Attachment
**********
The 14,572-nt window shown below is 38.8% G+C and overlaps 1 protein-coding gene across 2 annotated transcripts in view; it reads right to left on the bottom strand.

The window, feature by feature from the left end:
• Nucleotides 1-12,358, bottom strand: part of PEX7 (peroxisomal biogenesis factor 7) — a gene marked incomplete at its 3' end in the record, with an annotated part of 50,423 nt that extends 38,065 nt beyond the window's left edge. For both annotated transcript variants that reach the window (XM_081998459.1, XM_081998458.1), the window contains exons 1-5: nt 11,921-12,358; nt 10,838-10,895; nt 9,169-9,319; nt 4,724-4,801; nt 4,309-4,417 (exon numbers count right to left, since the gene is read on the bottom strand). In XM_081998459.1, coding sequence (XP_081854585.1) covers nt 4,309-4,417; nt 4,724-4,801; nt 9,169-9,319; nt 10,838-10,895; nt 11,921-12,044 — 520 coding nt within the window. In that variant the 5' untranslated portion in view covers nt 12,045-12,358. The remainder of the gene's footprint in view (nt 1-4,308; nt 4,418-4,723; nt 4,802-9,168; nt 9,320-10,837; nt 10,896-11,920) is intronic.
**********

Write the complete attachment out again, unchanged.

The 14,572-nt window shown below is 38.8% G+C and overlaps 1 protein-coding gene across 2 annotated transcripts in view; it reads right to left on the bottom strand.

The window, feature by feature from the left end:
• Nucleotides 1-12,358, bottom strand: part of PEX7 (peroxisomal biogenesis factor 7) — a gene marked incomplete at its 3' end in the record, with an annotated part of 50,423 nt that extends 38,065 nt beyond the window's left edge. For both annotated transcript variants that reach the window (XM_081998459.1, XM_081998458.1), the window contains exons 1-5: nt 11,921-12,358; nt 10,838-10,895; nt 9,169-9,319; nt 4,724-4,801; nt 4,309-4,417 (exon numbers count right to left, since the gene is read on the bottom strand). In XM_081998459.1, coding sequence (XP_081854585.1) covers nt 4,309-4,417; nt 4,724-4,801; nt 9,169-9,319; nt 10,838-10,895; nt 11,921-12,044 — 520 coding nt within the window. In that variant the 5' untranslated portion in view covers nt 12,045-12,358. The remainder of the gene's footprint in view (nt 1-4,308; nt 4,418-4,723; nt 4,802-9,168; nt 9,320-10,837; nt 10,896-11,920) is intronic.